Some patients experience chills and fever within 24 hours of the first infusion. The first trastuzumab infusion can also cause the patient to have nausea/vomiting, pain at the tumor site, headache, dizziness, and rash. For these reactions, the infusion will be stopped, acetaminophen and/or diphenhydramine given to lessen the reactions, and the infusion restarted at a slower rate once symptoms resolve. This typically does not happen with subsequent infusions.

More serious reactions can occur but are rare. Symptoms of a serious reaction include shortness of breath, wheezing, low blood pressure, and an increase in heart rate. The infusion will be stopped if this happens and the doctor will determine whether or not it is safe to restart the infusion. Notify your nurse right away if you develop any concerning symptoms.

Lung Problems

Trastuzumab can cause toxicity to the lungs, including swelling, fluid, and/or scarring within the lungs. You should report any new or worsening shortness of breath, trouble breathing, cough, or fever to your care team as these may be signs of lung toxicity.

Low White Blood Cell Count (Leukopenia or Neutropenia)

White blood cells (WBC) are important for fighting infection. While receiving treatment, your WBC count can drop, putting you at a higher risk of getting an infection. You should let your doctor or nurse know right away if you have a fever (temperature greater than 100.4°F or 38°C), sore throat or cold, shortness of breath, cough, burning with urination, or a sore that doesn't heal.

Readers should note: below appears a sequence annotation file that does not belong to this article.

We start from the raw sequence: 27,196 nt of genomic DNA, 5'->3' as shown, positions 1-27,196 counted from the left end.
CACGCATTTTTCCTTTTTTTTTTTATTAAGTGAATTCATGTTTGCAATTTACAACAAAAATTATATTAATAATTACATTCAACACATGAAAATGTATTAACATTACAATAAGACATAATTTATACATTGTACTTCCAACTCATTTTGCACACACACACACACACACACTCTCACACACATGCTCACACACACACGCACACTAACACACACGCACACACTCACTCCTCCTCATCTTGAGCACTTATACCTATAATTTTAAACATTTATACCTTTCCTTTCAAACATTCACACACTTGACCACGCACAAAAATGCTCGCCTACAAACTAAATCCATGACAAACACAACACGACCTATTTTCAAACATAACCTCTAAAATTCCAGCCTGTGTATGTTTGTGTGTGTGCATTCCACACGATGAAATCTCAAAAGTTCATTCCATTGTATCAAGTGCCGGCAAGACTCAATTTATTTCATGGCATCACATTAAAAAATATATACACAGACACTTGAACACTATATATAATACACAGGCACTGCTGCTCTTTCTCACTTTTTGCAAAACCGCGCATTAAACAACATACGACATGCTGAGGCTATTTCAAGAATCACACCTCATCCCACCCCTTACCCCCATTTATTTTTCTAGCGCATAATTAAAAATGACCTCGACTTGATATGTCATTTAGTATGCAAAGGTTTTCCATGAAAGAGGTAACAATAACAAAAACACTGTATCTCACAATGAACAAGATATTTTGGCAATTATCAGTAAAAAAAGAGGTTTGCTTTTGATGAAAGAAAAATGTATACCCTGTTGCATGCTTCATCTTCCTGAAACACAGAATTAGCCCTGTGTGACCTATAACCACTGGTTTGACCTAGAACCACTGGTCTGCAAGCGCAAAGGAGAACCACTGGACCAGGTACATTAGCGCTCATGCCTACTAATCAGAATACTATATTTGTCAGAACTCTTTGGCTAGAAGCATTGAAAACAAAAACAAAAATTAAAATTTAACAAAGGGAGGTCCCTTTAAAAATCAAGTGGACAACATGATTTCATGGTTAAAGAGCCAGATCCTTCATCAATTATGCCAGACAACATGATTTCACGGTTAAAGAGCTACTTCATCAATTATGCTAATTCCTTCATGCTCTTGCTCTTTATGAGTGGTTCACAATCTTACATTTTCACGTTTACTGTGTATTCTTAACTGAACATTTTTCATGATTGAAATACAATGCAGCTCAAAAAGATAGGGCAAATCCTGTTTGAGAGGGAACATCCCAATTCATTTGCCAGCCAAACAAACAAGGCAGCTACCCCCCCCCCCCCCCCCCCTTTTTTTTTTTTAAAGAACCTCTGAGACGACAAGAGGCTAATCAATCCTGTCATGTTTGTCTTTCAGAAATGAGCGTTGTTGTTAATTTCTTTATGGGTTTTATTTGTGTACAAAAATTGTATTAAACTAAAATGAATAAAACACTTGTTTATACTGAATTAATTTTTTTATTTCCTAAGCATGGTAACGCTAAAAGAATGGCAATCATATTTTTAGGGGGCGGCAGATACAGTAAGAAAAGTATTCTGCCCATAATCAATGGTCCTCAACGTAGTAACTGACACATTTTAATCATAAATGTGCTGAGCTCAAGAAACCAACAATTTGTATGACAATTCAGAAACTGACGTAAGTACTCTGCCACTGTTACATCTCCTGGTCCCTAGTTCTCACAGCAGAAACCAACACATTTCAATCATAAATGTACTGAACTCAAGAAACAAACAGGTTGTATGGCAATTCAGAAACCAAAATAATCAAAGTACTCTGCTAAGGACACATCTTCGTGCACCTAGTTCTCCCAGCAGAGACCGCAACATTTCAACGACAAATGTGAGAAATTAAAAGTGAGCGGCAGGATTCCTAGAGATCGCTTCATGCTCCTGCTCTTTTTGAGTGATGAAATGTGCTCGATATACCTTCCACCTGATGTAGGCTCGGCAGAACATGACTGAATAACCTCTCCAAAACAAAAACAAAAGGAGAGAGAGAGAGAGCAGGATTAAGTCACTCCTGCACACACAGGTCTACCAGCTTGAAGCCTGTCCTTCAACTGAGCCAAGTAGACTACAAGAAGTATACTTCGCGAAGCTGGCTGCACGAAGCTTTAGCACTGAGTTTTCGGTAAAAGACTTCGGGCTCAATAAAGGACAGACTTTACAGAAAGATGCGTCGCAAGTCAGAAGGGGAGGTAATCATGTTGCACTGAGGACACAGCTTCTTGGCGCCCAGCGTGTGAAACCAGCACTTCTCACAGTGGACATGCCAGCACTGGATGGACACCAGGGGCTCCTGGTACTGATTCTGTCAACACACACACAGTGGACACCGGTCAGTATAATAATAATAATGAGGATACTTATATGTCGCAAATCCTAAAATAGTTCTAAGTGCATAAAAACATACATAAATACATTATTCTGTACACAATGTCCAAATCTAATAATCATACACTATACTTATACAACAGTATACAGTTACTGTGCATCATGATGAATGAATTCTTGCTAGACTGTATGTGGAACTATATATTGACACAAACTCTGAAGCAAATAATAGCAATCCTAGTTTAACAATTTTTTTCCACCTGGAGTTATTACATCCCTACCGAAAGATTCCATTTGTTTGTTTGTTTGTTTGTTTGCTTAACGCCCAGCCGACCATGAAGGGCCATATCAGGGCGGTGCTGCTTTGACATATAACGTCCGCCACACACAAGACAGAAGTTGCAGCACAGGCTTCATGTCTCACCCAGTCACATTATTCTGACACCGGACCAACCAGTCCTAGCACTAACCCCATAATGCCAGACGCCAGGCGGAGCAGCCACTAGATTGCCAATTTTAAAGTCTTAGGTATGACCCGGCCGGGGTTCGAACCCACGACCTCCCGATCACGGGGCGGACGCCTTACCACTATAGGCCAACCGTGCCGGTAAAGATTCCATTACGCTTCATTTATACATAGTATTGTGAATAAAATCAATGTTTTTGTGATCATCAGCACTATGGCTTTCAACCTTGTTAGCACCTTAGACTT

Tips to preventing infection:

  • Washing hands, both yours and your visitors, is the best way to prevent the spread of infection.
  • Avoid large crowds and people who are sick (i.e.: those who have a cold, fever, or cough or live with someone with these symptoms).
  • When working in your yard, wear protective clothing including long pants and gloves.
  • Do not handle pet waste.
  • Keep all cuts or scratches clean.
  • Shower or bathe daily and perform frequent mouth care.
  • Do not cut cuticles or ingrown nails. You may wear nail polish, but not fake nails.
  • Ask your oncology care team before scheduling dental appointments or procedures.
  • Ask your oncology care team before you, or someone you live with has any vaccinations.


Fatigue is very common during cancer treatment and is an overwhelming feeling of exhaustion that is not usually relieved by rest. While on cancer treatment, and for a period after, you may need to adjust your schedule to manage fatigue. Plan times to rest during the day and conserve energy for more important activities. Exercise can help combat fatigue; a simple daily walk with a friend can help. Talk to your healthcare team for helpful tips on dealing with this side effect.